Some domestic workers and others impacted by COVID-19 are reacting angrily to President Trump's urging to "get out there" and "Don't be afraid of Covid. Don't let it dominate your life," soon after he left Walter Reed National Military Medical Center on Monday, where he was treated for COVID-19.

They accuse the president of sounding not only reckless but callous about the more than 200,000 people in the U.S. who have died of COVID-19 and the more than 7 million who have been infected with the virus.

Wildfires in California continue to burn, ravaging entire communities and the blazes will soon hit a tragic milestone: 4 million acres burned.

The unprecedented fire season has already killed 30 people, burned down thousands of buildings and homes and forced more than 96,000 residents to evacuate, according to the California Department of Forestry and Fire Protection, or Cal Fire.

Latinx isn't a new term, and neither are the debates around its use.

According to a recent Pew Research Center national survey of Latinos, Latinx has not caught on. Only 3% say they use the term and it's mostly young people, ages 18 to 29, who have embraced it.

New York City Mayor Bill de Blasio said Tuesday that the city will impose fines on people who refuse to wear face coverings, after it saw a positivity rate for coronavirus tests of over 3% for the first time since June.

The fine is up to $1,000, the mayor's office told NPR.

City personnel will hand out free masks to anyone who is not wearing a face covering, the mayor said.

Updated at 4 p.m. ET

Firefighters are battling multiple fast-spreading wildfires in Northern California, including the heart of the state's wine country, as authorities say at least three civilians have been killed by the Zogg Fire in Shasta County.

Firefighters are battling multiple wildfires in northern California that are threatening entire towns, while thousands are under evacuation orders, burning through homes and some of the state's prestigious wineries.

Speaking at a news conference Monday afternoon, Gov. Gavin Newsom said that the fast moving Glass Fire in Napa County and the Zogg Fire in Shasta County, are top priorities. Both fires erupted Sunday and their cause is under investigation.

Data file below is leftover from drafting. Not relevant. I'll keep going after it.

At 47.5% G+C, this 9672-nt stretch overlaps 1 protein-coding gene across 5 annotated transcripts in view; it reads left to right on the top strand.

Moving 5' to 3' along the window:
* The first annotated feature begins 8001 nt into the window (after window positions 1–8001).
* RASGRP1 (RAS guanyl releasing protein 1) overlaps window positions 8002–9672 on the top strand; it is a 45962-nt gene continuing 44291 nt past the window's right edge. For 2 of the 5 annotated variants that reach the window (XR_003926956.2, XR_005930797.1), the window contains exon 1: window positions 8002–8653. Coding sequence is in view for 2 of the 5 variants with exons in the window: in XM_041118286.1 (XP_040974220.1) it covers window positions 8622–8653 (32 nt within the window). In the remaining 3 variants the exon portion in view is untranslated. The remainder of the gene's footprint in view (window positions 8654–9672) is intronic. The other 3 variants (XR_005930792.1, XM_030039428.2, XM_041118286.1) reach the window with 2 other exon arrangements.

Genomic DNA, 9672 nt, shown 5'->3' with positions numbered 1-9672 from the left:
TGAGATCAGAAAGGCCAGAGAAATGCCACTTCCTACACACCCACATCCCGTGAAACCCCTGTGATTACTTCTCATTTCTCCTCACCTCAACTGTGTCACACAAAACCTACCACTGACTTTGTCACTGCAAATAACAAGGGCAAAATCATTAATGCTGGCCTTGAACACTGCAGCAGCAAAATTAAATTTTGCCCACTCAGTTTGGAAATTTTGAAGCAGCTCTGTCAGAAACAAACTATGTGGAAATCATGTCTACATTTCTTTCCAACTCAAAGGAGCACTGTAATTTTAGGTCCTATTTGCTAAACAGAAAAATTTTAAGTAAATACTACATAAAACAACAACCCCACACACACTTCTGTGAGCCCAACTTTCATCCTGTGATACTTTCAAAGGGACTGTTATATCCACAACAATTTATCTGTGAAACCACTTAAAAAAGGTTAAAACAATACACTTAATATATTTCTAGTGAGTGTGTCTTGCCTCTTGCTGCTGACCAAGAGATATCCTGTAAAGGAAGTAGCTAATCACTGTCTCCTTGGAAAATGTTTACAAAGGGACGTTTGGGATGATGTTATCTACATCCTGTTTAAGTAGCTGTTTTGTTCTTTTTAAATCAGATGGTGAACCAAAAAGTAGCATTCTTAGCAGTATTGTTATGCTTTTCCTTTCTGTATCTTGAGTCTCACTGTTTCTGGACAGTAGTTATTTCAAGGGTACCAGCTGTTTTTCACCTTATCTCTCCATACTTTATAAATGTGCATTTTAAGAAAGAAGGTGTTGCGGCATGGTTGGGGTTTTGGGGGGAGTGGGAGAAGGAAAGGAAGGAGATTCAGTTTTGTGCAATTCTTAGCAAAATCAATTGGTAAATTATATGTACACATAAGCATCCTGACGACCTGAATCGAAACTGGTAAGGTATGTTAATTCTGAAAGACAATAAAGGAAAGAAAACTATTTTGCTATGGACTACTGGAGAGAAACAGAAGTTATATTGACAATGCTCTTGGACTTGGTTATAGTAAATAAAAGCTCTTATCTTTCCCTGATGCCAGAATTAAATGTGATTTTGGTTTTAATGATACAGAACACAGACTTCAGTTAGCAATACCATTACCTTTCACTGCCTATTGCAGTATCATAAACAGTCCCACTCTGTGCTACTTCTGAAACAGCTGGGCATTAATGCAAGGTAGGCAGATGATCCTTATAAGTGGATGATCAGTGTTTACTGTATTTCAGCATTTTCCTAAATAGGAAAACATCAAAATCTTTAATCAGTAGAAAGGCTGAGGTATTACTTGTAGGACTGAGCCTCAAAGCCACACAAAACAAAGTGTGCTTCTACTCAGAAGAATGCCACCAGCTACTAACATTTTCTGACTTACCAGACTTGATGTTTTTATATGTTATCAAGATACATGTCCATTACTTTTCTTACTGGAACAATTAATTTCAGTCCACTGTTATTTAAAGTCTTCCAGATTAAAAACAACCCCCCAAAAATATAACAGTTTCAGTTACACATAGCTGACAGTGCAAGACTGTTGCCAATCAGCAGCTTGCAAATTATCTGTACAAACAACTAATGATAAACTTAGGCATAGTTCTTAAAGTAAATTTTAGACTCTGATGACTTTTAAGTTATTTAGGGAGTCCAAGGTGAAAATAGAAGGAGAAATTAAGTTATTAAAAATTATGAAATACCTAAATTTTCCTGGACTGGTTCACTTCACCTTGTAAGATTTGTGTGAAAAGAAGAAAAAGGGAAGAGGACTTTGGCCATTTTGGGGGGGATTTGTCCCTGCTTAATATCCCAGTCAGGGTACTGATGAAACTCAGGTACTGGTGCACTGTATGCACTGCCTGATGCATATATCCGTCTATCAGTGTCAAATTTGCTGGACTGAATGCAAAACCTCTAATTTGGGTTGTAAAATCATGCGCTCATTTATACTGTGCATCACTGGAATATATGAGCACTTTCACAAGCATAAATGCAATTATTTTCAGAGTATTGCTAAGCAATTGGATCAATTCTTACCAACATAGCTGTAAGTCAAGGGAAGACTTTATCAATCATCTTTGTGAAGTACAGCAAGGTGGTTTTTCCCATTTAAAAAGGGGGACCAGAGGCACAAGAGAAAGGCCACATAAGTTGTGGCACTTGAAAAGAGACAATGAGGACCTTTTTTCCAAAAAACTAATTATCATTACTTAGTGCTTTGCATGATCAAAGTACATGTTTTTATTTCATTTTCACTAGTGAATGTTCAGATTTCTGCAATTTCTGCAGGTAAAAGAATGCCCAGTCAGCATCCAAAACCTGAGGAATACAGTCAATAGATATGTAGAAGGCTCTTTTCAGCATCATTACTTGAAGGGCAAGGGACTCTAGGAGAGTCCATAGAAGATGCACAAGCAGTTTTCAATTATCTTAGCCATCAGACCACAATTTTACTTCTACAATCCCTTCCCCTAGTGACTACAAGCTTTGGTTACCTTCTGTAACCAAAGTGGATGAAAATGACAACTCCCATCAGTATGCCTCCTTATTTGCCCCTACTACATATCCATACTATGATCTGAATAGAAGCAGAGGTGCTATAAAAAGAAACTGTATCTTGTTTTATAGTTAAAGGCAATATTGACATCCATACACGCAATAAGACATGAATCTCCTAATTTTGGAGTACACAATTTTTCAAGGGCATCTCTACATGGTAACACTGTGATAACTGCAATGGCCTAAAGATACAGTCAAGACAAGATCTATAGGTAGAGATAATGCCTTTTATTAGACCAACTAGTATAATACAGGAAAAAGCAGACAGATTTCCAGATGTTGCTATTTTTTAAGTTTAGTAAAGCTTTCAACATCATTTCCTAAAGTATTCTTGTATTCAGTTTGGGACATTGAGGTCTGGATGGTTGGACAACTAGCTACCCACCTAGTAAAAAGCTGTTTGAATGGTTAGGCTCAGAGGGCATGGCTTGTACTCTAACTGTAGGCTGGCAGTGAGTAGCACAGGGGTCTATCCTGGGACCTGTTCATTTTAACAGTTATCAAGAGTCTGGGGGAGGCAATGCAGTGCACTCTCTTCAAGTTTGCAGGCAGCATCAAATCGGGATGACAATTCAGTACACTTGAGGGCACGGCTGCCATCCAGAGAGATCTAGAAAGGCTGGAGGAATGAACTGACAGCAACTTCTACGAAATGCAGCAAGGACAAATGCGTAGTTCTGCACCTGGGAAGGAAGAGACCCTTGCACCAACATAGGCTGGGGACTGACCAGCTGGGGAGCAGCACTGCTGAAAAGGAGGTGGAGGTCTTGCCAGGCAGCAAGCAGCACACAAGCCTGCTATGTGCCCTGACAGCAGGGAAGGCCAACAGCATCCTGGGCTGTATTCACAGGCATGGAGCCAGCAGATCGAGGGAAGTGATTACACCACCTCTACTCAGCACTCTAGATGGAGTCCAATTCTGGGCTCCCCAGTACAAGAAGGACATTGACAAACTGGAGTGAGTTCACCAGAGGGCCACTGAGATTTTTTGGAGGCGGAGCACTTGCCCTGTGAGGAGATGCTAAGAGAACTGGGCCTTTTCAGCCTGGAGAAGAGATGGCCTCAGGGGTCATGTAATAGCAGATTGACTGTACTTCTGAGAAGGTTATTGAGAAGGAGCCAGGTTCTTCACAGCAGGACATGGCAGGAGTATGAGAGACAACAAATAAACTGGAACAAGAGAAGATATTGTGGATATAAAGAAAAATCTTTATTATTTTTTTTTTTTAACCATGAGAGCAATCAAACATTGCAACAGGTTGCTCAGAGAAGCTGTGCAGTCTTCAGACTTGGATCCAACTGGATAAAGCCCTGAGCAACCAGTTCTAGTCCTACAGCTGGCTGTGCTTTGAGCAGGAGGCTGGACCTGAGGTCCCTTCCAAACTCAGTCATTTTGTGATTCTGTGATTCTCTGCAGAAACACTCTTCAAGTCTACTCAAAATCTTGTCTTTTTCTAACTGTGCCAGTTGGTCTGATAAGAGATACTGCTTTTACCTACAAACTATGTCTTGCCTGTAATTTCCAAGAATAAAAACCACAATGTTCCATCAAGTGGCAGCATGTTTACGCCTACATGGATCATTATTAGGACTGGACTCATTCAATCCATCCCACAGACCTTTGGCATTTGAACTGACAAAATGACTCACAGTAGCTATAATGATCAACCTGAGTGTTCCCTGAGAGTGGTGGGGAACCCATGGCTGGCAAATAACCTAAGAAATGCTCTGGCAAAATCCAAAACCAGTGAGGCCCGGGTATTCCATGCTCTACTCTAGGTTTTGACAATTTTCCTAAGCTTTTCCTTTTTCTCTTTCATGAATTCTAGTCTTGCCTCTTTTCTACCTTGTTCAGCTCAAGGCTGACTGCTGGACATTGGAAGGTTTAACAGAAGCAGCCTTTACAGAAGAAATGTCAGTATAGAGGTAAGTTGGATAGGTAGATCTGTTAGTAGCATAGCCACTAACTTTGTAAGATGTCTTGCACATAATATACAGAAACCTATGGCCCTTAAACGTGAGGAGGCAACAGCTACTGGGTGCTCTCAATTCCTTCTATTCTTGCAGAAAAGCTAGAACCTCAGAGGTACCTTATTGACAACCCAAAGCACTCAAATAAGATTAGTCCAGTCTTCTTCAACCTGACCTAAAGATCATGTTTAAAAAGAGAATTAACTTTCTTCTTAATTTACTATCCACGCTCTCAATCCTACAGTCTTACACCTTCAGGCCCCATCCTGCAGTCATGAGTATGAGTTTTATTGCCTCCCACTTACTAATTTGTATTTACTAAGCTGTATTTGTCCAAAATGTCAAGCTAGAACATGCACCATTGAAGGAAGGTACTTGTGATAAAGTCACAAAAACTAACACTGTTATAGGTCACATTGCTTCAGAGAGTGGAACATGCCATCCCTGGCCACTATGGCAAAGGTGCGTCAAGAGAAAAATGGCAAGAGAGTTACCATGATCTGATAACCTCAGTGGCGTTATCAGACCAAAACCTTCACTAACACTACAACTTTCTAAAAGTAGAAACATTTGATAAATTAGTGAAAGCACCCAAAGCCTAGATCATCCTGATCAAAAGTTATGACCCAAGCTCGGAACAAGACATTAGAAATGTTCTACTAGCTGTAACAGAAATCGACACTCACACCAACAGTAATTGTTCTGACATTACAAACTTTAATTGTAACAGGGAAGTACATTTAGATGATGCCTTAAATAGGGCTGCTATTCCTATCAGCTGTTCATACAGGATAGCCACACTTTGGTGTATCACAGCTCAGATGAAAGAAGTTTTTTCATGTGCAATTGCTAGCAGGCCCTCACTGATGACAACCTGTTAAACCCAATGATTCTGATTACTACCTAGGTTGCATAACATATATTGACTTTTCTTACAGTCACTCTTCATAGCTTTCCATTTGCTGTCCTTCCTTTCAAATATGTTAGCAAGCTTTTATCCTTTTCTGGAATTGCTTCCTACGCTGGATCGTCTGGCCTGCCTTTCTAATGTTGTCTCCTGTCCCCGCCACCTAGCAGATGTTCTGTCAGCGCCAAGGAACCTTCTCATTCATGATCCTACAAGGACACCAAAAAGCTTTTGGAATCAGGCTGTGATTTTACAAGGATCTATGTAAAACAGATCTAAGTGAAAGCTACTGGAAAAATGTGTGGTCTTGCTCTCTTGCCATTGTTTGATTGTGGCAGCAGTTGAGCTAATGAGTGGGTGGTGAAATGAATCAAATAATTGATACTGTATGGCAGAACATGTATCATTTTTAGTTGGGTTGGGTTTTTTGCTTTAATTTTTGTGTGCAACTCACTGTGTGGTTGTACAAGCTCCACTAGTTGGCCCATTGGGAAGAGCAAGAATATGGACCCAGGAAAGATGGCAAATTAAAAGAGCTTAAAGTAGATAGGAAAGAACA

Rio de Janeiro's Carnival, known as one of the best spectacles in the world, has been derailed by the coronavirus.

Event organizers announced Thursday evening that the colorful, rhythmic parades of 2021 are postponed indefinitely. It's the first time Carnival has been postponed in more than a century, according to The Associated Press.

A Maryland man was sentenced to 25 years in prison on Wednesday over a 2018 incident in which he shot a Black man in a Baltimore suburb and reportedly told him to "go back to Africa."

Brandon Higgs, the white man sentenced, was found to have links to white supremacist groups during the investigation, according to John Magee from the Baltimore County State's Attorney's Office.

Guatemalan President Alejandro Giammattei said Friday he's tested positive for the coronavirus. Giammattei made the announcement to Sonora, a local radio station.

He said he feels well, is showing typical symptoms of high fever and body aches and has been treated at the Centro Medico Militar, one of the hospitals designated to treat COVID-19 patients in Guatemala City.

A firefighter was killed Thursday in California's El Dorado Fire, according to officials at the San Bernardino National Forest.

"Our deepest sympathies are with the family, friends and fellow firefighters during this time," forest officials said in a statement. The cause is under investigation, and the name of the firefighter is being withheld until the notification of next of kin.

The World Health Organization warned on Thursday that weekly coronavirus case numbers are rising in Europe at a higher rate than during the pandemic's peak in March.

At a virtual news conference, Dr. Hans Kluge, regional director of WHO in Europe, warned, "We do have a very serious situation unfolding before us."